Biggest disappointment (position players): Justin Smoak Smoak played much better during the Mariners' 10-game road trip and raised his batting average from .173 to .218, but for a highly-regarded prospect now in his third season of significant big-league playing time, his struggles are a major concern. Many have already labeled him a bust. I won't go that far just yet, but no question, he's moving rapidly in that direction. His OPS is .591, which is awful for any starter, let alone a first baseman who was the centerpiece in the Cliff Lee trade two years ago. Smoak is running out of chances. We'll see how he responds now that his reputation (and status as a building block) is on the line.
Biggest disappointment (pitchers): Brandon League It's not that League has been terrible. Just three weeks ago, he had a 1.54 ERA and had converted seven of eight save opportunities. Since then, though, League has suffered another quarter-season swoon. He had one last May, but that was a six-day barrage of disappointment. In that span, League blew three saves and lost four games. This time, he has had some good outings in between his struggles. But when he's off, cover your eyes. On April 30, League blew a brilliant Hernandez start by allowing four hits and two runs in 1 1/3 innings in a 3-2 extra-innings loss to Tampa Bay. Then he seemed to right the ship before walking three batters and giving up two runs in the 11th inning in a loss at Cleveland last week. And even though the Mariners had a 6-2 cushion on Sunday in Colorado, League was all over the place in the ninth against the Rockies, allowing two runs on a walk and four hits, but at least he was around for the final out in a 6-4 victory. You want and expect more from an All-Star closer. As much as you'd like to think that this is just another one of League's mini-slumps and he'll be fine, you can't ignore the fact that League, who is not a high-strikeout pitcher, is missing even fewer bats this season. His strikeouts-per-nine-innings is down to 5.4, which will be the worst of his career if he keeps it up.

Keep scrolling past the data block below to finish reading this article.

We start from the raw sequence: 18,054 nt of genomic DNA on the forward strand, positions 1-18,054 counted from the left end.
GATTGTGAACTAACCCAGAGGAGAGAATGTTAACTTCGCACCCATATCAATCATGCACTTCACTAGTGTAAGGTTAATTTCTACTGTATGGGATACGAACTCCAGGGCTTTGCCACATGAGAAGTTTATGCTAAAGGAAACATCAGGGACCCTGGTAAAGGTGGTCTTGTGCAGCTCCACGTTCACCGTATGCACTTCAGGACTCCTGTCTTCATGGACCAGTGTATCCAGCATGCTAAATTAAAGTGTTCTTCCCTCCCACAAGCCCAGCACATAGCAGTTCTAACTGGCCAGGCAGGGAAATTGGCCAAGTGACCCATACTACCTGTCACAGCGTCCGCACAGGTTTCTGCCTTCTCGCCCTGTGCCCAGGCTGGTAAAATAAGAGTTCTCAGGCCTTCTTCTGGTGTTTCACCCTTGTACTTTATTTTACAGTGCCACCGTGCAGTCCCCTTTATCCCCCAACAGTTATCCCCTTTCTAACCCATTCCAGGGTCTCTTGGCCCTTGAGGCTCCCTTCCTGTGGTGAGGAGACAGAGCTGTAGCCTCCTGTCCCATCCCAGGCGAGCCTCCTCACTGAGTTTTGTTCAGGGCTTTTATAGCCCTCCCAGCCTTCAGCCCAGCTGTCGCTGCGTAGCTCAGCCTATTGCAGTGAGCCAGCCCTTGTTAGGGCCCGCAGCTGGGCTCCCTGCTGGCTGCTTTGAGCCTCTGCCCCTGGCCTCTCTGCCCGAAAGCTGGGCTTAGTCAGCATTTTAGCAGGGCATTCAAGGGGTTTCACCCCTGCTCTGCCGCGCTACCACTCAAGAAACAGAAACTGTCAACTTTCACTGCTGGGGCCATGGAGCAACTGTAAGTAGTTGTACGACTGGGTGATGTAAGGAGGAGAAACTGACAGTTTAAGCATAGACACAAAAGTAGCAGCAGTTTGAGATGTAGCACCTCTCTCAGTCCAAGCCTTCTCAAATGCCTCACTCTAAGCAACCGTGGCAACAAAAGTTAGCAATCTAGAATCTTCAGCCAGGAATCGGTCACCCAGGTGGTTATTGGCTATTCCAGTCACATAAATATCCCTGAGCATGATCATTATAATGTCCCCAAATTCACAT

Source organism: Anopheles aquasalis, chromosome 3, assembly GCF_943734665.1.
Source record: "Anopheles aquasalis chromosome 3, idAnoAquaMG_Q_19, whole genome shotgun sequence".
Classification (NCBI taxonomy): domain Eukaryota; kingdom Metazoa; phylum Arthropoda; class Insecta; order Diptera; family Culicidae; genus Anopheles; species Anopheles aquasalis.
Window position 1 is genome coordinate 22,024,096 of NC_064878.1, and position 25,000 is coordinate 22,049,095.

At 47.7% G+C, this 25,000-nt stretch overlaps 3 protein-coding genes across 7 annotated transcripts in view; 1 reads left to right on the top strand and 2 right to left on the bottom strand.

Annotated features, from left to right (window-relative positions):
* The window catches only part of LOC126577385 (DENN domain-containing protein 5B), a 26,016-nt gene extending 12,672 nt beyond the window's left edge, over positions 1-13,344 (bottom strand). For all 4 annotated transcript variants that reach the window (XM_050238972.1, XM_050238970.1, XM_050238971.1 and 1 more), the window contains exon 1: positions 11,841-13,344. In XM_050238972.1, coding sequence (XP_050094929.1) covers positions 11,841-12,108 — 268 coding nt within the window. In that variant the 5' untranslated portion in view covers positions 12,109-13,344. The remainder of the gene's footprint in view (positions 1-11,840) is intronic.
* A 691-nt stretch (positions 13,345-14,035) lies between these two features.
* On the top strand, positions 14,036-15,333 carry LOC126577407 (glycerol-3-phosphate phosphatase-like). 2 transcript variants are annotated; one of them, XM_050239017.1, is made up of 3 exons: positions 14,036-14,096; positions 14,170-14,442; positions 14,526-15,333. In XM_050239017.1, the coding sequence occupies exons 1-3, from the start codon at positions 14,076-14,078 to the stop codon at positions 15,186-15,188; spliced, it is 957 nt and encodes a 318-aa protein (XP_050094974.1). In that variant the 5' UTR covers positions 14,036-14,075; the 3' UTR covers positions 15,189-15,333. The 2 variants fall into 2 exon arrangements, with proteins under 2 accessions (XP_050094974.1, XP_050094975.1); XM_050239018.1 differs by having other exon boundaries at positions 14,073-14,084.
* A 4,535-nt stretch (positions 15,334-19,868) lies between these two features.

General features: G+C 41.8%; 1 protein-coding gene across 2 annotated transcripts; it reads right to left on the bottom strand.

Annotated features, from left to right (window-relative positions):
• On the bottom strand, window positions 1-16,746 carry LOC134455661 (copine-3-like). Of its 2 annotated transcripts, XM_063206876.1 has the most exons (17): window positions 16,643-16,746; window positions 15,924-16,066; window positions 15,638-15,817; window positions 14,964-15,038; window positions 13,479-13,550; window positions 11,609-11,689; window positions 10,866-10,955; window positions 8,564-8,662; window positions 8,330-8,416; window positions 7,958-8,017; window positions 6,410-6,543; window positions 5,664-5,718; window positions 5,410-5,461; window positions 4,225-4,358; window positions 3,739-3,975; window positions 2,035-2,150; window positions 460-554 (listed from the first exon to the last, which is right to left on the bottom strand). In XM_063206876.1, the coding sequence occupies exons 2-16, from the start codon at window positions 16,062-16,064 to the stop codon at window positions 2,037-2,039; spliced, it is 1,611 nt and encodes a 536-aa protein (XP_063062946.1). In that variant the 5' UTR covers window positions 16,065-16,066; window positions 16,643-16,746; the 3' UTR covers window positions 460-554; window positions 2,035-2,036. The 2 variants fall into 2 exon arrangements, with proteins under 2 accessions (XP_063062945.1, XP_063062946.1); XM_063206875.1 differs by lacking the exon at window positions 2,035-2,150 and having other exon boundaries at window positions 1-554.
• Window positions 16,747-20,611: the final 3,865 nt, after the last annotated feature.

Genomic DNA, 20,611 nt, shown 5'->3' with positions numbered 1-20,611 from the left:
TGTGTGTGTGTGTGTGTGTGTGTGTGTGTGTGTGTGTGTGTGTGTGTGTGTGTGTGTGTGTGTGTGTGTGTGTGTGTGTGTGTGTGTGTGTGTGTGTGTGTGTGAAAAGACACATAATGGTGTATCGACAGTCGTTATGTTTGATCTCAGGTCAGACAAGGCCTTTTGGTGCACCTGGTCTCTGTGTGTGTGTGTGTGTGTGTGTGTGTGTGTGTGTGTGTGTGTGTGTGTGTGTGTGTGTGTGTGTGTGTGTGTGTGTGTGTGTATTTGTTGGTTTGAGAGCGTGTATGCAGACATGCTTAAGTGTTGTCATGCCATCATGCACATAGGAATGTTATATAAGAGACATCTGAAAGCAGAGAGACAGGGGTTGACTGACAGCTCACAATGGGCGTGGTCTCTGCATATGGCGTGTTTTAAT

Biggest surprise (positive): Old Kevin Millwood looks just fine as a No. 5 starter -- for now The way Millwood began the season, I expected the Mariners to end the 37-year-old's reclamation project quickly. And it looked like they were all but ready to pull the plug three weeks ago, but since then, Millwood has shown he still has something left. His last two starts have been incredible: 16 innings, five hits, one earned run, including a two-hit shutout against Colorado on Friday. After posting a 5.24 ERA in April, Millwood is down to 3.29 this month. Overall, he's 2-4 with a 4.17 ERA. If he can keep his ERA in the low 4's and eat innings, the Mariners won't be desperate to get one of their young starters to the big leagues as quickly as possible. I'd still like to see James Paxton, Danny Hultzen, Erasmo Ramirez (who started the year in the bullpen but is now down in Class AAA Tacoma stretching out as a starter) or even the youngest and most talented of them all, Taijuan Walker, get their opportunities sooner rather than later. But patience is important in developing young pitchers. And Millwood is giving the Mariners the ability to be patient. I'm still not sure how long he'll last, but last month, I might've predicted that he'd be gone by now. The old man still has game.
(By the way, for me, a close second would be the steady play of backup catcher John Jaso. He's a good, solid player who tends to produce when called upon. He's a nice fit on this ballclub, which is in the early stages of transitioning from Miguel Olivo to Jesus Montero as the starting catcher. With Olivo injured and Montero not good enough yet to catch every day, it's good that Jaso is around. Offensively, Jaso is basically doing what he showed he could in Tampa Bay when the Rays gave him good playing time -- 109 games and 404 plate appearances --two years ago. He's not a star, but he's a backup with a .779 OPS. Not bad at all.)